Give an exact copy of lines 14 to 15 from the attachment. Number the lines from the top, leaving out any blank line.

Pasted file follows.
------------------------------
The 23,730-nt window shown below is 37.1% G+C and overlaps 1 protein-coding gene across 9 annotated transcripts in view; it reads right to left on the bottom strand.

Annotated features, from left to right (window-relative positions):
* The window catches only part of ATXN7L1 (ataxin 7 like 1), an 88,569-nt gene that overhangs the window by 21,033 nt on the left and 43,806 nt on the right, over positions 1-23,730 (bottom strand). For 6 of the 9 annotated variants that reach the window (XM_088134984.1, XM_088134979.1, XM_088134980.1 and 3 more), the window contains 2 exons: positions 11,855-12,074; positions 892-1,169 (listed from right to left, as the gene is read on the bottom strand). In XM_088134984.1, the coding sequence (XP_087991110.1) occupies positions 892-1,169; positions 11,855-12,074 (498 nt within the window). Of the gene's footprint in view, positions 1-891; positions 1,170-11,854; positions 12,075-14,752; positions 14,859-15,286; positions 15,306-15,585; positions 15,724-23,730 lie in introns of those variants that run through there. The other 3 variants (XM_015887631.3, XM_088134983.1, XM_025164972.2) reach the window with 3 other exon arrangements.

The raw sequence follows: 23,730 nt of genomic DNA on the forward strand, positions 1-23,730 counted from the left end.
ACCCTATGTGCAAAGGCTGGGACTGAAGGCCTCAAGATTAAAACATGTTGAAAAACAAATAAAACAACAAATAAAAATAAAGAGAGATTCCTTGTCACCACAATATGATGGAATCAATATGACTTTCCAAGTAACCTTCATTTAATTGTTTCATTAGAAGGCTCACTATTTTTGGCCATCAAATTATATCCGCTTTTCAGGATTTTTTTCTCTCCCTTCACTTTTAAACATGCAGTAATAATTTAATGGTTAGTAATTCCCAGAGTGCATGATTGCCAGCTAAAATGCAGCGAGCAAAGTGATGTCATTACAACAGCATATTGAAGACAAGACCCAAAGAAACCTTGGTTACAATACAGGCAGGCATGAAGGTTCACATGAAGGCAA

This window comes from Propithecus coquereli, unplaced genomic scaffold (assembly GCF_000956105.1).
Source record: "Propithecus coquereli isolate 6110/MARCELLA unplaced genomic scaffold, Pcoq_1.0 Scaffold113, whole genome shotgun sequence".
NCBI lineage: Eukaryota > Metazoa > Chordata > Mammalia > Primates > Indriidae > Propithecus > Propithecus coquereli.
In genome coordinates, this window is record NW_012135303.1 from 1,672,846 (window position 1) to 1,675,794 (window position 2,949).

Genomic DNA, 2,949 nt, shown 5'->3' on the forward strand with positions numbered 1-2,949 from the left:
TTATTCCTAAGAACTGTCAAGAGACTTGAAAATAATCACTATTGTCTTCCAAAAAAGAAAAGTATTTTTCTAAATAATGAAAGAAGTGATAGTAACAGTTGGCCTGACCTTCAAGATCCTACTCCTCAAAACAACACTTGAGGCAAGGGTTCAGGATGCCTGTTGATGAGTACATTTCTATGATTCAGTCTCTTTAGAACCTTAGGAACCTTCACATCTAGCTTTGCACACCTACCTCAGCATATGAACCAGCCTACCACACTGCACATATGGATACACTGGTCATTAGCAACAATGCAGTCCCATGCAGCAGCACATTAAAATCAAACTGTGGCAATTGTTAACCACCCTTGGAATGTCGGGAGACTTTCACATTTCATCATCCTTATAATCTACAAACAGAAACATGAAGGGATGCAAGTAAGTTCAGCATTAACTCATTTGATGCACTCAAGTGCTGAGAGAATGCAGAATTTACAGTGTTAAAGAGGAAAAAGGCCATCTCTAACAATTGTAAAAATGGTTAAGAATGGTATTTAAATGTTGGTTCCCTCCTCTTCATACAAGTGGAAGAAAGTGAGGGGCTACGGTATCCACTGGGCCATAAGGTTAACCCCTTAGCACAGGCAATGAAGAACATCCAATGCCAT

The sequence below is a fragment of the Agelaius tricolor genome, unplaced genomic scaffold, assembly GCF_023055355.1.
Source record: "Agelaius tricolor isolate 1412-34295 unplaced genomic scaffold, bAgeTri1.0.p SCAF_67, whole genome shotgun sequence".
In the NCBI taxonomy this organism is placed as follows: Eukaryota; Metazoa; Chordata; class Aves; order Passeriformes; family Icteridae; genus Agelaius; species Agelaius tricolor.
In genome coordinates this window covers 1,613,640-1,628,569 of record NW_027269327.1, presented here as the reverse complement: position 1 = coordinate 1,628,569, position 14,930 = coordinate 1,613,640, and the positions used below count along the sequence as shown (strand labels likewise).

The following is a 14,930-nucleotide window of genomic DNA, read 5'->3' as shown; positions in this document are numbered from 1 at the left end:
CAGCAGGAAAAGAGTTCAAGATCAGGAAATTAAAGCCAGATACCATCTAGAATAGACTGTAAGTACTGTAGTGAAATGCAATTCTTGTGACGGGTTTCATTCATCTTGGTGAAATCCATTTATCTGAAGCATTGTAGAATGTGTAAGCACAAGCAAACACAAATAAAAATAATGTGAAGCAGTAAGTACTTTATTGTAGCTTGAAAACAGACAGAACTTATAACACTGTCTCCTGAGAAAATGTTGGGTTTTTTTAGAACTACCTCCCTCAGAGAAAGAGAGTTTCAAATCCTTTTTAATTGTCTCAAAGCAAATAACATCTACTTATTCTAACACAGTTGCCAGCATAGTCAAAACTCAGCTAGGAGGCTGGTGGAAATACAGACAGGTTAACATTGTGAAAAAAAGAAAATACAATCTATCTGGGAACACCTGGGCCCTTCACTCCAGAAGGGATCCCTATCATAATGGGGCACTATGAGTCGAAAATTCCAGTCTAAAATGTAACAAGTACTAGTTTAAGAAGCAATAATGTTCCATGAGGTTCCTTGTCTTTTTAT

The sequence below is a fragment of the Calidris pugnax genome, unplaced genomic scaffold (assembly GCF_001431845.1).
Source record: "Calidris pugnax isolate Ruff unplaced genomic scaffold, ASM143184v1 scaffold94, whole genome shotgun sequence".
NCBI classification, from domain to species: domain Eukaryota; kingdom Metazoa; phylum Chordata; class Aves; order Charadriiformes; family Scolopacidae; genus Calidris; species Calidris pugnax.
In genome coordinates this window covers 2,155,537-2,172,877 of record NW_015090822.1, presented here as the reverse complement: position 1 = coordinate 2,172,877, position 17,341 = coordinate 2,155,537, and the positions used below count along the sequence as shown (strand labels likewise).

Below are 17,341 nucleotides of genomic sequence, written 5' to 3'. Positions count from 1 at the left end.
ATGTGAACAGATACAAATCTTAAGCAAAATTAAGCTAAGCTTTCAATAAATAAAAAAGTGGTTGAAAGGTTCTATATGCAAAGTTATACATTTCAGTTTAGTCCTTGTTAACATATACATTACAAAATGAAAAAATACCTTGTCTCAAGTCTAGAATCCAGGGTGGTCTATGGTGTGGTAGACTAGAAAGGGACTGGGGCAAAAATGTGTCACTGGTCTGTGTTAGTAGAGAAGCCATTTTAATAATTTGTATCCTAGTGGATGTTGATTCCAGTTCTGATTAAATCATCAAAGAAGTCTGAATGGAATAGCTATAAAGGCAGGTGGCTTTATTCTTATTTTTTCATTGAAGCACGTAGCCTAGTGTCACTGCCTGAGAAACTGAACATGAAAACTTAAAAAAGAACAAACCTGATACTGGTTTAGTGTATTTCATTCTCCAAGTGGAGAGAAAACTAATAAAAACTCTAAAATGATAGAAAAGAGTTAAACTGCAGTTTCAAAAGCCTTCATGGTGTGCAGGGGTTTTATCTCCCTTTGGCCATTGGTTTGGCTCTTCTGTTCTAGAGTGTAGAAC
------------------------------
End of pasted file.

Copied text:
In the NCBI taxonomy this organism is placed as follows: Eukaryota; Metazoa; Chordata; class Aves; order Passeriformes; family Icteridae; genus Agelaius; species Agelaius tricolor.
In genome coordinates this window covers 1,613,640-1,628,569 of record NW_027269327.1, presented here as the reverse complement: position 1 = coordinate 1,628,569, position 14,930 = coordinate 1,613,640, and the positions used below count along the sequence as shown (strand labels likewise).